“I see nothing heroic about the photos of Hitler but in my opinion a heroic photo of Hitler does not exist."

A German newspaperman, in Portland on a visit to his wife's relatives after an assignment in Alaska and Canada, reacted on a Reuters dispatch in The Oregonian from Frankfurt today.

It was a story reporting that German magazines and newspapers are reviving the "myths of the Nazi regime" and it particularly charged that his pictorial magazine, Revue, with a circulation of 573,000, was leading the parade.

The Newspaperman is Peter Bock-Schroeder of Munich, who last May in Portland married Joan Brewster, whom he met in Greece when she was working for the Marshall plan and he was covering stories for his paper.

The story that set off the Reuters dispatch was one of the life of Hitler which Bock-Schroeder declared was an anti-Nazi article, coldly setting out to give the facts and explode the myths of the Hitler regime. The German writer declared that after the war no one in Germany wanted to hear any more about Hitler. "He was not only dead physically but his legend had been killed,"he said.

But the revival of the myths which has come about was started by the representatives of the foreign press, he said and later taken up by some of the German papers. To meet this, the Revue undertook a deflation of the Nazi myths, he said.

Bock-Schroeder declared the representatives of, the foreign press could always be counted on to come up with a story on "Hitler alive in submarine or "Eva and Hitler seen in Spain” when "they had no atom bomb sensation or Barbara Hutton romance" But the stories fell flat in the German press until the occupation granted more freedom and then the subject got into the headlines even in Germany.

"Revue is I believe particularly justified in bringing this series, for one of its publishers was for many years imprisoned in a concentration camp as an Anti Nazi, as were many other staff members including a colleague friend of mine who, as a half-Jew suffered at the hands of the Nazis,he said: "These people have the right to publish the truth about an era which they know only too well from experience. What they are publishing is not sensation, but a documented history of the rise to power and rule of the German people of the little man who was not a German citizen himself until 1932.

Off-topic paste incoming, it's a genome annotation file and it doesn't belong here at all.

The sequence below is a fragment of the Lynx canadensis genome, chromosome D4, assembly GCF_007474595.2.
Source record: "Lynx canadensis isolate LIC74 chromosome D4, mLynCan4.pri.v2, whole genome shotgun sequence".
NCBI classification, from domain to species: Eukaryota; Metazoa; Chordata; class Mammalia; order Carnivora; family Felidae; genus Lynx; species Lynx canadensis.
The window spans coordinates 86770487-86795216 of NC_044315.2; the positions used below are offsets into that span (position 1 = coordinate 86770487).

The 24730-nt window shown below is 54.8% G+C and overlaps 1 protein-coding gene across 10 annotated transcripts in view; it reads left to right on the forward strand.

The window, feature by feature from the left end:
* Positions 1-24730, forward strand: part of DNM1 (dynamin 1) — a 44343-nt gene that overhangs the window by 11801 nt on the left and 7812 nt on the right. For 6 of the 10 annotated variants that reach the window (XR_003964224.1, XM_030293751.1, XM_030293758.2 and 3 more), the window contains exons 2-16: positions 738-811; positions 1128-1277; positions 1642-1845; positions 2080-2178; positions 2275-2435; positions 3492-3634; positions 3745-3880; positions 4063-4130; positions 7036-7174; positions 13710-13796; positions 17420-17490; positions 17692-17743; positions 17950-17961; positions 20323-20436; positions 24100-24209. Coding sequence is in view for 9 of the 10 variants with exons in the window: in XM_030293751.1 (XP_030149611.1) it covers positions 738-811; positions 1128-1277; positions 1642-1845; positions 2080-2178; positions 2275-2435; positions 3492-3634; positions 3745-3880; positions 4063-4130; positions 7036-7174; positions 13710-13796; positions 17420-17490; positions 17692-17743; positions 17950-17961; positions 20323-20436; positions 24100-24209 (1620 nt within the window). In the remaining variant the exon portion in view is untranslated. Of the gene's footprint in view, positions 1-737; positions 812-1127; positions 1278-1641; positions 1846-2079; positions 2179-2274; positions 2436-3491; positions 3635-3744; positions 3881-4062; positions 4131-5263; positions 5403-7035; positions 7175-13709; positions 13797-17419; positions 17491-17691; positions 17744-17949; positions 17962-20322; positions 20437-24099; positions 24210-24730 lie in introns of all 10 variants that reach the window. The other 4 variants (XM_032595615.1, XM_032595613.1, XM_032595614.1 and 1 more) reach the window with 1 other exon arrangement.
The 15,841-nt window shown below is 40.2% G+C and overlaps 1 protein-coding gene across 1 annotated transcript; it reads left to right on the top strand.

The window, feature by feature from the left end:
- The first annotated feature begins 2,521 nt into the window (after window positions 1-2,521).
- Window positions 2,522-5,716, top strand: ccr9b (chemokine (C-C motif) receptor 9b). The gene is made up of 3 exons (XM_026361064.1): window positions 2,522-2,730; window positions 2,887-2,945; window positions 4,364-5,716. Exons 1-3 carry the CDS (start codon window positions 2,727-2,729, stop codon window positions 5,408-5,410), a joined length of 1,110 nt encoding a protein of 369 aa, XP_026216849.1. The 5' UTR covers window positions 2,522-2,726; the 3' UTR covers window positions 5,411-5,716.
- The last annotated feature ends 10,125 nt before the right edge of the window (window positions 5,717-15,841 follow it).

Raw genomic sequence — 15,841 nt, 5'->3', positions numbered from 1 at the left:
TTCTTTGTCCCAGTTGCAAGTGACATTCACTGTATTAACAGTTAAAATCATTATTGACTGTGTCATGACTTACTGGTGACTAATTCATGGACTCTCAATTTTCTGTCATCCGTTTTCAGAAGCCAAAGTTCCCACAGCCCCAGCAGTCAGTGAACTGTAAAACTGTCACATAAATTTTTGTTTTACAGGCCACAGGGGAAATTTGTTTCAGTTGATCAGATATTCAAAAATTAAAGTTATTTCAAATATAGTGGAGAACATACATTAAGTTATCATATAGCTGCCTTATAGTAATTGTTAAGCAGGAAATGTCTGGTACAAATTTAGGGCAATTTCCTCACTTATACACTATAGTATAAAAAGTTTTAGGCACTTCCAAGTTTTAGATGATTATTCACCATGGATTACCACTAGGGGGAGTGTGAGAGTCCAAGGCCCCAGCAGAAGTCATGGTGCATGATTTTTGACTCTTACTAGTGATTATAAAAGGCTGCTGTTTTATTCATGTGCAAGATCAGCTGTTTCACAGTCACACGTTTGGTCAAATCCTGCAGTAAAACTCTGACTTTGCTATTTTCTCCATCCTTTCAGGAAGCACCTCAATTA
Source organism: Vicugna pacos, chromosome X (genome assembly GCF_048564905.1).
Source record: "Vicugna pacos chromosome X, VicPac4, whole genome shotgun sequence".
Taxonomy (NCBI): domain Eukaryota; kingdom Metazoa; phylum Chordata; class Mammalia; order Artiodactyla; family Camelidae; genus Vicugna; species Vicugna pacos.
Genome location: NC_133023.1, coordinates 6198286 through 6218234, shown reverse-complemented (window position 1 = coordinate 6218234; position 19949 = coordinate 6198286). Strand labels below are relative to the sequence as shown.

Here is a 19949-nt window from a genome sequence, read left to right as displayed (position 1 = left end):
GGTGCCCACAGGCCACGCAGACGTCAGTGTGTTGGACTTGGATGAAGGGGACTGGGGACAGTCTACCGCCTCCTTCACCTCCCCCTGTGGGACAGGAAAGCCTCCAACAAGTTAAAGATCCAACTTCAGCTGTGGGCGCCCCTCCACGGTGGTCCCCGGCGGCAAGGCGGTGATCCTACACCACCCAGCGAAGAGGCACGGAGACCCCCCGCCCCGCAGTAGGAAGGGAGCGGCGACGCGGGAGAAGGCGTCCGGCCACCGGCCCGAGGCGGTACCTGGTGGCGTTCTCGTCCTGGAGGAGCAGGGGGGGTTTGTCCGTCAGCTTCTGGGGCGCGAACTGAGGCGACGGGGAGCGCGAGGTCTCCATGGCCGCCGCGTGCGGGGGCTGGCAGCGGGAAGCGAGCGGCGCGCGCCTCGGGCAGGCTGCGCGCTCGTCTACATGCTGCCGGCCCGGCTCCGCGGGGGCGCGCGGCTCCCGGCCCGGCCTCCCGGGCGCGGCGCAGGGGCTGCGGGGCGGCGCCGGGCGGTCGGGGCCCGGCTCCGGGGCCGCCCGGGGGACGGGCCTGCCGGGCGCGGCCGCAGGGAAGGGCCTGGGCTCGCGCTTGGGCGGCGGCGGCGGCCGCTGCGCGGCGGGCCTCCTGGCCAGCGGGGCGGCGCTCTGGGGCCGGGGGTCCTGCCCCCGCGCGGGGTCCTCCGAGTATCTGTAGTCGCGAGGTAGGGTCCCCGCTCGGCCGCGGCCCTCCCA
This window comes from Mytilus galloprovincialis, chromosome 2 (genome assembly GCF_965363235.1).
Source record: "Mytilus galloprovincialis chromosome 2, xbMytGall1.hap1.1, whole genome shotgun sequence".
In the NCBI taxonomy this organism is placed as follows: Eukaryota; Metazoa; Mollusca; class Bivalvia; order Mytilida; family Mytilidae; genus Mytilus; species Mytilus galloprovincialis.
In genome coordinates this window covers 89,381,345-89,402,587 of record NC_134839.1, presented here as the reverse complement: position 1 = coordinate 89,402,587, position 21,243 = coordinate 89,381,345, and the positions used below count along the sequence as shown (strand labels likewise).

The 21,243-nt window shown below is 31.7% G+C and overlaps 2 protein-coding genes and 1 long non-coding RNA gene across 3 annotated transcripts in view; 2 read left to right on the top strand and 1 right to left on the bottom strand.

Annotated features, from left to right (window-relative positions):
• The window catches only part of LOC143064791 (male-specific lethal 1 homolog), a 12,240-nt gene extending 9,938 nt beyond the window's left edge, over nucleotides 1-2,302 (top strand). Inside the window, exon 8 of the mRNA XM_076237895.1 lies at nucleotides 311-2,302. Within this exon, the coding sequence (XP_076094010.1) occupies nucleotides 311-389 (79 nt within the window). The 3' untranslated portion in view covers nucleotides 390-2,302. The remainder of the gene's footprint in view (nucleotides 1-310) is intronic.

“I see nothing heroic about the photos of Hitler but in my opinion a heroic photo of Hitler does not exist. The article itself bears strong resemblance to Konrad Heiden's 'Hitler,' published in several languages in 1934-5, although the Revue is brought it up to date and is much more anti Hitler"

The German writer said he had hoped at the end of the war never to hear of Hitler again but he felt "more good than harm can be done by putting into black and white today the factual story of Hitler's regime as a warning not only to Germans but to the whole world.

"As I always said in the pre-war Nazi days, it is one of the grotesque tragedies of the world that Hitler could not have kept his real name for it would certainly never have been possible for millions of human beings to shout enthusiastically en mass 'Heil Schicklgruber.”

The pictorial magazine, said the visitor, gives Hitler's real family tree, not the one he cooked up for public consumption after his rise to power, and how his name changed through the years from Hiedler to Schicklgruber to Hitler. The last item on the trees showed him to have been born in Braunau, Austria, April 20,1889, and to have died. in Berlin May 2, 1945.

Fred G. Taylor, 1952
Peter Bock-Schroeder
Peter Bock-Schroeder, El-Alamein 1942